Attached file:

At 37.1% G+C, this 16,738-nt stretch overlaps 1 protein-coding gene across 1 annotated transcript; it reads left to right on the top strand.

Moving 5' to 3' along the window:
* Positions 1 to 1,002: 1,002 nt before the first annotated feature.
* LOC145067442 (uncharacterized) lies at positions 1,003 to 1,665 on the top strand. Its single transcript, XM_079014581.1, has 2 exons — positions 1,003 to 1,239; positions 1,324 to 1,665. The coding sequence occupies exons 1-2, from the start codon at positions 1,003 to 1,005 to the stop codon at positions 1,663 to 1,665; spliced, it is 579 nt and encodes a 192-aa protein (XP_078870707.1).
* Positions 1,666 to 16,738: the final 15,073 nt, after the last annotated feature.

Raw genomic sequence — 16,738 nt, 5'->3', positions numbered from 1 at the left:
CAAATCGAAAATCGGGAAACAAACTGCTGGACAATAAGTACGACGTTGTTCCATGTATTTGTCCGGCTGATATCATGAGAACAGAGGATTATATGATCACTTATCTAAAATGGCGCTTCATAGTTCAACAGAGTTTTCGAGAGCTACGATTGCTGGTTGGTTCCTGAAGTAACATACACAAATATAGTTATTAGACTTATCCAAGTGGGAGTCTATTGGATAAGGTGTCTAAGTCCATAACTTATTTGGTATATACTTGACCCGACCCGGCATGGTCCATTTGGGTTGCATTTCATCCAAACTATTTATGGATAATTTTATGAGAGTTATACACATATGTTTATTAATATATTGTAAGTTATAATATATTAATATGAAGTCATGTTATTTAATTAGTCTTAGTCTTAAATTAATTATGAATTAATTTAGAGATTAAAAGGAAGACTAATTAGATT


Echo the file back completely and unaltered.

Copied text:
At 37.1% G+C, this 16,738-nt stretch overlaps 1 protein-coding gene across 1 annotated transcript; it reads left to right on the top strand.

Moving 5' to 3' along the window:
* Positions 1 to 1,002: 1,002 nt before the first annotated feature.
* LOC145067442 (uncharacterized) lies at positions 1,003 to 1,665 on the top strand. Its single transcript, XM_079014581.1, has 2 exons — positions 1,003 to 1,239; positions 1,324 to 1,665. The coding sequence occupies exons 1-2, from the start codon at positions 1,003 to 1,005 to the stop codon at positions 1,663 to 1,665; spliced, it is 579 nt and encodes a 192-aa protein (XP_078870707.1).
* Positions 1,666 to 16,738: the final 15,073 nt, after the last annotated feature.

Raw genomic sequence — 16,738 nt, 5'->3', positions numbered from 1 at the left:
CAAATCGAAAATCGGGAAACAAACTGCTGGACAATAAGTACGACGTTGTTCCATGTATTTGTCCGGCTGATATCATGAGAACAGAGGATTATATGATCACTTATCTAAAATGGCGCTTCATAGTTCAACAGAGTTTTCGAGAGCTACGATTGCTGGTTGGTTCCTGAAGTAACATACACAAATATAGTTATTAGACTTATCCAAGTGGGAGTCTATTGGATAAGGTGTCTAAGTCCATAACTTATTTGGTATATACTTGACCCGACCCGGCATGGTCCATTTGGGTTGCATTTCATCCAAACTATTTATGGATAATTTTATGAGAGTTATACACATATGTTTATTAATATATTGTAAGTTATAATATATTAATATGAAGTCATGTTATTTAATTAGTCTTAGTCTTAAATTAATTATGAATTAATTTAGAGATTAAAAGGAAGACTAATTAGATT